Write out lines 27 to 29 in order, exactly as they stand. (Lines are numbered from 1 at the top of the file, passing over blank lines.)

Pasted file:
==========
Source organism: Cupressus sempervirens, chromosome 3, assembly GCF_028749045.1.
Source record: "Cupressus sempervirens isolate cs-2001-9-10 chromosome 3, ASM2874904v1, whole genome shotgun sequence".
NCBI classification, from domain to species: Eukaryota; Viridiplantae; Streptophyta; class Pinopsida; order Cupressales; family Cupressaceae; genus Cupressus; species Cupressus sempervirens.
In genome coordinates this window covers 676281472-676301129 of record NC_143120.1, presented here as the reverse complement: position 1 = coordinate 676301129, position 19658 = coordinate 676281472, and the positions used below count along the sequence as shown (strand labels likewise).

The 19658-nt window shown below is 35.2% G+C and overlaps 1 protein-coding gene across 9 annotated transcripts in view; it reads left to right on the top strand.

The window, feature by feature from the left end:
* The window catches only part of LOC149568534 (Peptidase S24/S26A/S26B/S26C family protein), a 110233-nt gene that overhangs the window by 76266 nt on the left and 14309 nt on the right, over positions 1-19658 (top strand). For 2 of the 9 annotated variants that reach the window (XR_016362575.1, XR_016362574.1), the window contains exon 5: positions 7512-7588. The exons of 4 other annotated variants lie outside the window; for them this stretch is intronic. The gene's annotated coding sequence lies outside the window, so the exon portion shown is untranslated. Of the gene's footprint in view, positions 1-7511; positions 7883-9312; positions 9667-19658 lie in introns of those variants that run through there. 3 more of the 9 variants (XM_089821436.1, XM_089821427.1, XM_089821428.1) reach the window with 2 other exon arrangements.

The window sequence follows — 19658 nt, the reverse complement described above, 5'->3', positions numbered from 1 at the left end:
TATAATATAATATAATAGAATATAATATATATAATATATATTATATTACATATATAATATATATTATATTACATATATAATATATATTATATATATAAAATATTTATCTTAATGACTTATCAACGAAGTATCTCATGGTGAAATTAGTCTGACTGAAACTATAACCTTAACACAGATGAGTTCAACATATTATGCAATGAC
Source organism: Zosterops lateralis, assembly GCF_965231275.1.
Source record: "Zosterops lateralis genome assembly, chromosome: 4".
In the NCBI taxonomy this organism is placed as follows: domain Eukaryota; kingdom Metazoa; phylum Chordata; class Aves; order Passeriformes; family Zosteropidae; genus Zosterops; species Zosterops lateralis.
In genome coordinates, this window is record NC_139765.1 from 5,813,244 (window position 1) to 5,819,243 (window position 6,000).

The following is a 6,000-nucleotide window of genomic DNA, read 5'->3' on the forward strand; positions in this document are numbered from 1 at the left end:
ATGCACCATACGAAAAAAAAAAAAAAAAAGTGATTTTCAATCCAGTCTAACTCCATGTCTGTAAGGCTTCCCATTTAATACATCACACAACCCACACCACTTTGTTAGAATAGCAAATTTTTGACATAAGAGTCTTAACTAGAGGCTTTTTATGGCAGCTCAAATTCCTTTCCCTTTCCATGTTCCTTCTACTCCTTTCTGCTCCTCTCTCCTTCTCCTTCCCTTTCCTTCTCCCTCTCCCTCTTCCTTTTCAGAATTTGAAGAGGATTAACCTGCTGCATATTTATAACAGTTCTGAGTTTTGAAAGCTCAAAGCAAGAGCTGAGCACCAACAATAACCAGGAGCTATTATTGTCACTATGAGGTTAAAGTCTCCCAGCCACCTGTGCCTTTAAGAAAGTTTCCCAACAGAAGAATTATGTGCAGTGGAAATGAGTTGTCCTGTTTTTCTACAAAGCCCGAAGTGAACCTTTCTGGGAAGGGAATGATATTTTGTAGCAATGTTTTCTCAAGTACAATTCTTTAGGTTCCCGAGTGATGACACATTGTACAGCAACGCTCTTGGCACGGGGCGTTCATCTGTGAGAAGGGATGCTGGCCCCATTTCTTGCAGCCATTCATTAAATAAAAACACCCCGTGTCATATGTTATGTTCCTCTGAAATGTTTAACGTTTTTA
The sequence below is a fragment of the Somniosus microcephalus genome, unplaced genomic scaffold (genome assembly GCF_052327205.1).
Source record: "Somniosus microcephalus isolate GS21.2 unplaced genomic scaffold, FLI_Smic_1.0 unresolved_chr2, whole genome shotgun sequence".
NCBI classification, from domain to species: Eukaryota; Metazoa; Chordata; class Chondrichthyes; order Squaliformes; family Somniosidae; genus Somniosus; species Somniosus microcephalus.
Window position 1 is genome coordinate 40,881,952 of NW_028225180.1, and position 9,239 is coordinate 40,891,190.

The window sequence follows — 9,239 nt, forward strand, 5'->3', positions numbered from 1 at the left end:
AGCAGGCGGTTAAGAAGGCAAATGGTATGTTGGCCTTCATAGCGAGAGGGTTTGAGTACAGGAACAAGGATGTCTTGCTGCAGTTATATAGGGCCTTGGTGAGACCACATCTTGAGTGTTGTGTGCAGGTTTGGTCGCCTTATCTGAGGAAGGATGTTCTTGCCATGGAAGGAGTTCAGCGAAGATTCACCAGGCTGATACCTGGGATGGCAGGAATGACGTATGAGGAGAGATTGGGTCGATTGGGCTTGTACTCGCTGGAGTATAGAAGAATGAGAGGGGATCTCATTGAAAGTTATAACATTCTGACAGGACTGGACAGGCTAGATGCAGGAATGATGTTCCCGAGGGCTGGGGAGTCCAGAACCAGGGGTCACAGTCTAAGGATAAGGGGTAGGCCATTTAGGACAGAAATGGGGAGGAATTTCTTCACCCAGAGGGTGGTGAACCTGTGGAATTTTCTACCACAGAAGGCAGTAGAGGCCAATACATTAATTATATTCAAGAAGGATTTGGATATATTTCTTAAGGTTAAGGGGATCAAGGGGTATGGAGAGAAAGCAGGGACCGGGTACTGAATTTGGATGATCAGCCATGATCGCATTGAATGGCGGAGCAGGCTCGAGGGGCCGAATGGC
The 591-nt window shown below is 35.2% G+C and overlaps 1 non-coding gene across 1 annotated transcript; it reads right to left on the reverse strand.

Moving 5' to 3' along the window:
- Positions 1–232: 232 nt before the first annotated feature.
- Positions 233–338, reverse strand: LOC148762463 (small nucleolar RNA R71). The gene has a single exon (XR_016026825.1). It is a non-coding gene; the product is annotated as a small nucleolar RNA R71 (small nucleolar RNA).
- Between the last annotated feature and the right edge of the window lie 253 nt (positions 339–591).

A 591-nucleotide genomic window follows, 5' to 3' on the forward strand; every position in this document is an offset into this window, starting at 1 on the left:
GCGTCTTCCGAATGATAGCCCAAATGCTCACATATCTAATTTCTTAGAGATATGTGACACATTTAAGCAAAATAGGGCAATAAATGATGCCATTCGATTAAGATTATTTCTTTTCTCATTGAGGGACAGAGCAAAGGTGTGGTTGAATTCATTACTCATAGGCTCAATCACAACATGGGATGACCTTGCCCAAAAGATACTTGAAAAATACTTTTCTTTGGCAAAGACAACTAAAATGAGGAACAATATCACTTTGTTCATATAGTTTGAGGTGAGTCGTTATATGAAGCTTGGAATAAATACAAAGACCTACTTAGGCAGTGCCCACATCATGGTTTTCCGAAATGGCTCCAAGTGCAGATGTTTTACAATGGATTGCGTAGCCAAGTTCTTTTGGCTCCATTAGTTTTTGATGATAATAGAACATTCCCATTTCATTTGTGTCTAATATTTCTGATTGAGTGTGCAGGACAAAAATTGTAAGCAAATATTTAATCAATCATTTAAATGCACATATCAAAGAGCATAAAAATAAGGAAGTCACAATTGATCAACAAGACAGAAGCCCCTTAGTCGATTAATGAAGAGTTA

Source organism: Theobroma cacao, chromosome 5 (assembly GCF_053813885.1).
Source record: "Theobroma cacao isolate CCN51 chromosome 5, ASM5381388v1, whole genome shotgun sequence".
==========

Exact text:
A 591-nucleotide genomic window follows, 5' to 3' on the forward strand; every position in this document is an offset into this window, starting at 1 on the left:
GCGTCTTCCGAATGATAGCCCAAATGCTCACATATCTAATTTCTTAGAGATATGTGACACATTTAAGCAAAATAGGGCAATAAATGATGCCATTCGATTAAGATTATTTCTTTTCTCATTGAGGGACAGAGCAAAGGTGTGGTTGAATTCATTACTCATAGGCTCAATCACAACATGGGATGACCTTGCCCAAAAGATACTTGAAAAATACTTTTCTTTGGCAAAGACAACTAAAATGAGGAACAATATCACTTTGTTCATATAGTTTGAGGTGAGTCGTTATATGAAGCTTGGAATAAATACAAAGACCTACTTAGGCAGTGCCCACATCATGGTTTTCCGAAATGGCTCCAAGTGCAGATGTTTTACAATGGATTGCGTAGCCAAGTTCTTTTGGCTCCATTAGTTTTTGATGATAATAGAACATTCCCATTTCATTTGTGTCTAATATTTCTGATTGAGTGTGCAGGACAAAAATTGTAAGCAAATATTTAATCAATCATTTAAATGCACATATCAAAGAGCATAAAAATAAGGAAGTCACAATTGATCAACAAGACAGAAGCCCCTTAGTCGATTAATGAAGAGTTA

Source organism: Theobroma cacao, chromosome 5 (assembly GCF_053813885.1).